Diversity in the blogosphere 2.0
Firedoglake’s Jane Hamsher appeared on Keith Olbermann’s show last night — Crooks and Liars has the video. They discuss the Bill Clinton “outreach session” with well-known members of blogosphere and the effect of blogs on the midterms and beyond. It’s interesting.
BTW, if you’re looking for any commentary in the segment on the lack of color at the Clinton Harlem office lunch, you won’t find it.
I’ll sign off for now on the lunch brouhaha with some observations (sorry for the long post), a few of which I’ve made over at other various blogs during the past week but haven’t posted here at the coffeehouse (no time, isn’t that pathetic?). Bear with me, and feel free to weigh in.
When you step back and put this Clinton/blogger lunch into perspective, the fallout from the discussion over why or how there weren’t bloggers of color there turned into a terrible pissing contest overshadowing what could be a productive conversation on race and inclusion on the left.
The valid points made by others about 1) the problem of inclusion and how information about how that lunch invite list was handled, and 2) the fact that the invitees didn’t choose to comment in their posts on the lunch about the “white-out” — got torched in the flames of very hot follow-up posts (see links to various reactions at the bottom of this entry).
What I have blogged about here many times before is that race is a third rail topic for white folks and POC, particularly in the progressive sphere. Whites are paranoid about discussing it for fear of getting their heads bitten off, POC are defensive because it can get tiring having to point out the obvious — and then they shut down. The end result is the groups go into their corners and fail to communicate effectively. When an issue does explode publicly, as it did in this case, then it becomes emotional, not rational. This cycle is so predictable (in the real and virtual worlds), and it disappoints me each time.
I understand where Liza‘s emotion came from when that picture of a “blizzard” was posted — it seemed like, as it did with the big boys ignoring blogger women, you see the same “oversights” occur over and over. Her approach — and the reaction to it — will likely result in silence in many corners again — hands will be wrung, nothing much will happen, and eventually another flame war will ensue. I do hope, however, that I am wrong.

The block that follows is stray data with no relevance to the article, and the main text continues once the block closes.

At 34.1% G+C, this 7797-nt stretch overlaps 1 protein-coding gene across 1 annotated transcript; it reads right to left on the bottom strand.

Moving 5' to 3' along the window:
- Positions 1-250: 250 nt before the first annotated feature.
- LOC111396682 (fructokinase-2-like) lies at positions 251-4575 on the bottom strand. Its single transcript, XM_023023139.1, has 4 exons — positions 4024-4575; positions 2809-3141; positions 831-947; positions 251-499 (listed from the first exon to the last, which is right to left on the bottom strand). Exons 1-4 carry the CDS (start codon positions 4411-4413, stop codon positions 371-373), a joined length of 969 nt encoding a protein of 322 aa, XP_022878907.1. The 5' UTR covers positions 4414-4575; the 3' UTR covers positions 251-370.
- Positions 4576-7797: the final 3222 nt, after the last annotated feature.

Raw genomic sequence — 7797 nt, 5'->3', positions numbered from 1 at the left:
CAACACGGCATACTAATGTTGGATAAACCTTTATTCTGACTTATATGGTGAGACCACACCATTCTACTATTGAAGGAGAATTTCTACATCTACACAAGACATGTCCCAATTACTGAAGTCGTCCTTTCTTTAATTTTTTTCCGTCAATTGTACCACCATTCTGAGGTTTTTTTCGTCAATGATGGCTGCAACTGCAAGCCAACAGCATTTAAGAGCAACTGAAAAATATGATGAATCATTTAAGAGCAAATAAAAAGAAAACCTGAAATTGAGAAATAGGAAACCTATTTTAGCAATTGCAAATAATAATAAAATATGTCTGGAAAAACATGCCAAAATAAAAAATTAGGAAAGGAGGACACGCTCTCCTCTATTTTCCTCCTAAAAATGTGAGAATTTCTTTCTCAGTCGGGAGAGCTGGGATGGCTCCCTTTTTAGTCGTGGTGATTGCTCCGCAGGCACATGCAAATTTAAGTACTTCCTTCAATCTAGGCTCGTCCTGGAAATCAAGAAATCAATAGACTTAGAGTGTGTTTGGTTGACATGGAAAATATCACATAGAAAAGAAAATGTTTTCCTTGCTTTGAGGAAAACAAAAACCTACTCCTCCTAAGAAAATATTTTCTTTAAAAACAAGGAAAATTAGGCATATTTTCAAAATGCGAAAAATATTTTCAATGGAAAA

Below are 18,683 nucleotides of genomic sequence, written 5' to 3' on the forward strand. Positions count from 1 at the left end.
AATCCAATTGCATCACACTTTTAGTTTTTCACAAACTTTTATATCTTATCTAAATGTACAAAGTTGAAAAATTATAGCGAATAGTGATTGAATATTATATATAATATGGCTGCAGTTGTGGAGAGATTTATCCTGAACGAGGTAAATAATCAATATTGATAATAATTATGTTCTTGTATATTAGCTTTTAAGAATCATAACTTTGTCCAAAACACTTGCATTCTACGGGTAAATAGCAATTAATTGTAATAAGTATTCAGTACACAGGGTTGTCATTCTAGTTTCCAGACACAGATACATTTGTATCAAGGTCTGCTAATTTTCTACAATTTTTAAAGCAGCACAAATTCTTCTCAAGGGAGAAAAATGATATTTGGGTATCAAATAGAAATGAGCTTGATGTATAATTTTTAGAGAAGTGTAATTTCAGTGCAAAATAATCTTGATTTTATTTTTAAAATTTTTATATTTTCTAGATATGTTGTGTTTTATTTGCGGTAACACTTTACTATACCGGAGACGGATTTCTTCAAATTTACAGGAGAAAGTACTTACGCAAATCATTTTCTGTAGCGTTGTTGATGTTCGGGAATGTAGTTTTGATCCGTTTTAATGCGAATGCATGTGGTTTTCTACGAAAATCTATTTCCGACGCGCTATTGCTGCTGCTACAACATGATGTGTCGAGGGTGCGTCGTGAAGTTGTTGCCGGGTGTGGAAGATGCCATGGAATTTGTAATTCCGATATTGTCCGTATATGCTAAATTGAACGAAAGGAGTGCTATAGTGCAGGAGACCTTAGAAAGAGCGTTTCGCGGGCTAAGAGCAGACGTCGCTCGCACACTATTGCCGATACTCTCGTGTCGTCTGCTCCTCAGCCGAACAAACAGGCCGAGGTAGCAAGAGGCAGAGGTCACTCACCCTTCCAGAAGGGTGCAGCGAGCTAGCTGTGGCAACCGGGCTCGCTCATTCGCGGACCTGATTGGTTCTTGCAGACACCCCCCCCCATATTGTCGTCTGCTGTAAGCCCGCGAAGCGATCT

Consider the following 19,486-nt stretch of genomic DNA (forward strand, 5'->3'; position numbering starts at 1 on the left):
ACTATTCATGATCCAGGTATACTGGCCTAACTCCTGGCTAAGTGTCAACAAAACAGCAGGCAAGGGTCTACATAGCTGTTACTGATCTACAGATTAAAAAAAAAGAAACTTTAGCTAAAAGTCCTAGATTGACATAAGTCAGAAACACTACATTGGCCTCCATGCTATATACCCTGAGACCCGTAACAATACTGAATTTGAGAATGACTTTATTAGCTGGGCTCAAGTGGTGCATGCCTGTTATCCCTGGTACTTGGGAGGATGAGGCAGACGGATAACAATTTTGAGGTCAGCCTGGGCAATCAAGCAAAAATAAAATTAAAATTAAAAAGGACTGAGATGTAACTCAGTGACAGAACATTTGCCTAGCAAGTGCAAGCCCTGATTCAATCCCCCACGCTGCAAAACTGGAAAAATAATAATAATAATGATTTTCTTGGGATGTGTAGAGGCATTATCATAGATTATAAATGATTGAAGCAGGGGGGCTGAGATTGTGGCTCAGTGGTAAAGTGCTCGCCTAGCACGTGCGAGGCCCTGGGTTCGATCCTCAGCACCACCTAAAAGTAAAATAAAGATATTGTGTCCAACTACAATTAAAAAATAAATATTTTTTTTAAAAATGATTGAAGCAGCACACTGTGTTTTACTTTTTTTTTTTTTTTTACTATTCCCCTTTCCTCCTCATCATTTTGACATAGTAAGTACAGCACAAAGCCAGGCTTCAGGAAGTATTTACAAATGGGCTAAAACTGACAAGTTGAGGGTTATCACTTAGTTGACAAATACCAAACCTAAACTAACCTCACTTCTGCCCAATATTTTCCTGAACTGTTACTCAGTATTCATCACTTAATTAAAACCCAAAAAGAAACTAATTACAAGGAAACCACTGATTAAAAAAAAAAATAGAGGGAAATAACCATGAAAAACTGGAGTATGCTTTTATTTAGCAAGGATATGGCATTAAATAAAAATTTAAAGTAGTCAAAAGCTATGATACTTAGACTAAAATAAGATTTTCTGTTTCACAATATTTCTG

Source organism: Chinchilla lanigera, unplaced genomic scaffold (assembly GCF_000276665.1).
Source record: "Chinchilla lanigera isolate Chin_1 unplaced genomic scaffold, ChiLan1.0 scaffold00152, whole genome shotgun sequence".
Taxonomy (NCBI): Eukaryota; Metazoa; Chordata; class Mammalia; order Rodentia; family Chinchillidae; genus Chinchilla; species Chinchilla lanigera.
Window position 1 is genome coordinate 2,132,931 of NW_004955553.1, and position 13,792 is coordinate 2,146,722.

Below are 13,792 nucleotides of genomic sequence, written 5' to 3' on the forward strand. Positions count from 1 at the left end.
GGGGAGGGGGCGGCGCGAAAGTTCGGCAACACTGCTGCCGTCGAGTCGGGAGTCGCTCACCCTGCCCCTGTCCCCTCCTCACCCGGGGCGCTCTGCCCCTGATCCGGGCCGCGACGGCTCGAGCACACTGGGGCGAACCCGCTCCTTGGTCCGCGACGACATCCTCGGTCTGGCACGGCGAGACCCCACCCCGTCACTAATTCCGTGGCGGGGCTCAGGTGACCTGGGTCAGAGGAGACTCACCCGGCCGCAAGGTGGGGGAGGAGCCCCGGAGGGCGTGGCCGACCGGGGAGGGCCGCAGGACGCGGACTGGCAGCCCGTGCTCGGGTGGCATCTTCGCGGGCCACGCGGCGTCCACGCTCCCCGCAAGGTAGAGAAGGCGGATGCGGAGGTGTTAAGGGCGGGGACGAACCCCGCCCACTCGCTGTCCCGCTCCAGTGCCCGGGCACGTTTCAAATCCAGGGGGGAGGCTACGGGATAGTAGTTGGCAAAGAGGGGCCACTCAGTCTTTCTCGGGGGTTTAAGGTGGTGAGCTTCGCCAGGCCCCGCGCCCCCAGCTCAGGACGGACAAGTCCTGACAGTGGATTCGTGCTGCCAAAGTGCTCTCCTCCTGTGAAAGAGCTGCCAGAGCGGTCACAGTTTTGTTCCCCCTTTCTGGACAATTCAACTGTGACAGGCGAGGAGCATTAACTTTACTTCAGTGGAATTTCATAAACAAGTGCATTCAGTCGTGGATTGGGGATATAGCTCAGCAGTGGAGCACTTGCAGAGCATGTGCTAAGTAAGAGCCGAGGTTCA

One big problem that spurred the flurry of agony was that the invited bloggers could have asked why there was so little diversity, or help to put the photo into context (by blogging about who was invited but couldn’t attend/refused, etc.), but that unfortunately didn’t happen. After the fact, I was emailed by one of the attendees that the lack of color at the lunch was discussed among them. The fact that it wasn’t mentioned on any of those blogs said a lot, what exactly, I’m not sure. What it did leave was a vacuum that filled with tension and speculation. My two cents at the time was that it reflected either the “race as third rail” problem, or perhaps even more depressing, a collective opinion that discussing it publicly really didn’t matter.
As a result of this dust up, subsequent inclusion of minorities at any sessions like this will appear to be tokenism. You can’t roll back the clock to stop it from looking reactive rather than proactive. Minority bloggers don’t want to be seen as the “chosen one.” Been there, done that, for a good part of my life, thank you very much. I’ve been the “first” or “only” minority in so many professional and personal settings, and carrying the race anvil on one’s back to “represent” is tiring.
What will be difficult for people coordinating these events who earnestly seek a diverse invitee list is whether they are inviting for color only, or for a particular informed perspective — that requires work on their part. For instance — I’m a citizen blogger who happens to be a middle-class black lesbian living in the South with a decent sized readership. Am I important to the dialogue as a blogger, a POC, a gay woman or all of the above? I’m not connected to any minority or gay advocacy group who may have people much more highly qualified to receive input on particular issues the organizer has interest in (poverty, HIV/AIDS prevention, etc.) than I could ever give input on in an official capacity.